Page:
Exercise and Type 2 Diabetes

Imagine if the cure for diabetes could be as easy as extracting that phantom “sweet tooth.” While there is no cure for type 1 diabetes, data shows that type 2 diabetes can be prevented or at least postponed if Canadians would get active. According to the Canadian Diabetes Association website, exercise reduces the risk of getting type 2 diabetes by 58% and for people age 60 and older, exercise reduces the risk by 71%. Those are significant statistics. Health Canada states: “Type 2 diabetes is one of the fastest growing diseases in Canada with more than 60,000 new cases yearly. Nine out of ten people with diabetes have type 2 diabetes. The good news is that type 2 diabetes can be prevented or postponed by making healthy lifestyle choices.” So, while removing your sweet tooth won’t do the trick, increasing your steps will. That is good news!

The unquestionable conclusion—Physical activity has a direct affect on diabetes.

Although exercise is of benefit to us all, it also has special advantages if you have type 2 diabetes. A very important advantage is that regular exercise improves your body’s sensitivity to insulin and helps regulate your blood glucose levels.

Important Considerations

Before you start your exercise program as a Type 2 Diabetic, here are a few important considerations.

First – think safety.

If you have been inactive for some time, talk to your doctor or contact us at IHM before starting any exercise program that is more strenuous than brisk walking.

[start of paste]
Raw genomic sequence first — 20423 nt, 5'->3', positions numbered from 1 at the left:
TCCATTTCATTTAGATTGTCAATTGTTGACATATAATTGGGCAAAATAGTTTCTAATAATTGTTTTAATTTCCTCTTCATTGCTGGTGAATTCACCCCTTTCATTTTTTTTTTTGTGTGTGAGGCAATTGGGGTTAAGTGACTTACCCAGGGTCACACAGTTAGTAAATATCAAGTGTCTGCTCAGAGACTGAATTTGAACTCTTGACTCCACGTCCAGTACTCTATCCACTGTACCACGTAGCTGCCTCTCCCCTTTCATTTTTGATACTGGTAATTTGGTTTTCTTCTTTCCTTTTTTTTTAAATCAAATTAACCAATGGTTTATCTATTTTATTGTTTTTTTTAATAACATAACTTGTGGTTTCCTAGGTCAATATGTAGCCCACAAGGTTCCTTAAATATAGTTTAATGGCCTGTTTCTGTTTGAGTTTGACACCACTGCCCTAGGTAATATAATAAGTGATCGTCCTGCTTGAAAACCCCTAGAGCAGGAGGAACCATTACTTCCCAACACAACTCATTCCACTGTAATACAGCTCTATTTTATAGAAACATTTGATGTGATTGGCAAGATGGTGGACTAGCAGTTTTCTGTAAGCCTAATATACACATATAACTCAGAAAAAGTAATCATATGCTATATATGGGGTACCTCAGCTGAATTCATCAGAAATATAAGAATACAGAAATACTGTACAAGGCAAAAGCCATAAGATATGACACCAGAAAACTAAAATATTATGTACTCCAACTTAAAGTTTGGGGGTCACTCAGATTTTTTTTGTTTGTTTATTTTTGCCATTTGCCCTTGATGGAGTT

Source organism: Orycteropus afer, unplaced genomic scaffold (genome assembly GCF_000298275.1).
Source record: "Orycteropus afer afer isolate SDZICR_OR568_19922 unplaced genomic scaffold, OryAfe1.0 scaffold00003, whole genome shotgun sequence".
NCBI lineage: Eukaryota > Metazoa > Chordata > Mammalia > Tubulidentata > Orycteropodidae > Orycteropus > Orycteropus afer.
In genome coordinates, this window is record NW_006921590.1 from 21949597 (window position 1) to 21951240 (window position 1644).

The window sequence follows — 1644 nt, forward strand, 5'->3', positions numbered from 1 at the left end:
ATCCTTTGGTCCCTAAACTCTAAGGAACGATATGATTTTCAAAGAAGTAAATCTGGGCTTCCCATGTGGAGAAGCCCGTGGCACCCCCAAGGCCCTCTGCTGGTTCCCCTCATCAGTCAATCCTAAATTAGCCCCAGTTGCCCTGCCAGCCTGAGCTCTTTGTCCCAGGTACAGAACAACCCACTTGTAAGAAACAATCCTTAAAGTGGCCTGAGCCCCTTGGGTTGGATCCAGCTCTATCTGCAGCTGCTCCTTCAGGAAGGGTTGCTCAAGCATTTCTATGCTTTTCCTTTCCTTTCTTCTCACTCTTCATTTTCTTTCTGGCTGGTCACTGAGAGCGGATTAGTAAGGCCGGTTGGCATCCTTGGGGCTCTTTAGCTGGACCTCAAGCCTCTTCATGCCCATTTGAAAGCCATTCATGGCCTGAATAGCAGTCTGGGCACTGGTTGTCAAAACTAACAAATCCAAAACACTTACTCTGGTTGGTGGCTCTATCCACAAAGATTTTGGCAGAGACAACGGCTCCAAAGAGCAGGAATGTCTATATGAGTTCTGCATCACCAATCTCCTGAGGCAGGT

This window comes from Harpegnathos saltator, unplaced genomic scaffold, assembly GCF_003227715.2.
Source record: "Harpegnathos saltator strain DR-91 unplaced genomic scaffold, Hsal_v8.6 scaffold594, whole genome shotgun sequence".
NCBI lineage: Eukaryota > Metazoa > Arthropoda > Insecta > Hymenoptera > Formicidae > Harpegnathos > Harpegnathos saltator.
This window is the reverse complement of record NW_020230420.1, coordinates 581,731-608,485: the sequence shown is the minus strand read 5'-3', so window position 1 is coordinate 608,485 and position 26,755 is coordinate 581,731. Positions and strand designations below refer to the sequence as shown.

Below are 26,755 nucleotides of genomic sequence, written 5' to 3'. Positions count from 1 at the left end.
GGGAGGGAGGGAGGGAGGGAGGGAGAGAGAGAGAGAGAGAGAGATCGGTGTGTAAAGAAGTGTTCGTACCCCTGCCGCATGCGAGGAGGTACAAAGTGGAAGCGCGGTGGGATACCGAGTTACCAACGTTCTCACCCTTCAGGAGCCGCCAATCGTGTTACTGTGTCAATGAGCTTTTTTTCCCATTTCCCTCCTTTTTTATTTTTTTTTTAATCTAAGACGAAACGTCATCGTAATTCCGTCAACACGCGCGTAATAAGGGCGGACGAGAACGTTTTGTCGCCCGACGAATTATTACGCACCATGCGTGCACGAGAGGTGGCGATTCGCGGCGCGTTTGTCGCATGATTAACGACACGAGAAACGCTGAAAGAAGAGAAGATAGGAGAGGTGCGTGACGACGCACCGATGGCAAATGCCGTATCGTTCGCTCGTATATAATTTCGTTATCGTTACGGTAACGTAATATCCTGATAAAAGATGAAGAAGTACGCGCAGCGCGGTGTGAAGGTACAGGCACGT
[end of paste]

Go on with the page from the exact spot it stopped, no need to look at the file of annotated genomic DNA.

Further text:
Wear comfortable, proper-fitting shoes (diabetes can affect peripheral circulation and careful care of your feet is very important to prevent sores and blisters that may not heal easily).

Wear your Medic Alert bracelet or necklace.

Listen to your body. Note if you are very short of breath or have chest pain, and contact your primary healthcare provider immediately if you notice either of these symptoms.

Although exercise is of benefit to us all, it also has special advantages if you have type 2 diabetes.

Monitor your blood glucose before, during and after several hours of exercise to see how your activity efforts affect your blood glucose levels.

Carry some form of fast-acting carbohydrate with you in case you need to treat low blood sugar, for example, Life Savers or glucose tablets.

Second— include both aerobic and resistance exercises as both are important for controlling diabetes.

Aerobic exercises such as brisk walking, running, swimming, dancing, hockey, and tennis work your heart and lungs and carry oxygen to your muscles.

Resistance exercises (lifting weights) increase muscle strength and complement the benefits of aerobic exercise. For weight lifting, start slowly and get some instruction first.

Your goal should be to complete at least 150 minutes of moderate-to-vigorous-intensity aerobic exercise each week (30 minutes, 5 days a week). Remember to start slowly, such as 5 – 10 minutes per day, and gradually build up to your goal. Multiple, shorter exercise sessions of at least 10 minutes each are as useful as a single longer session of the same intensity!

Finally – KEEP GOING!

Habits are hard to change – be prepared with a plan for those moments when your motivation sags, such as a good friend for accountability and choosing an activity you really enjoy. Reward each small success with a celebration.

Making the decision to become more physically active is one of the greatest gifts you can give to yourself and the people who love you!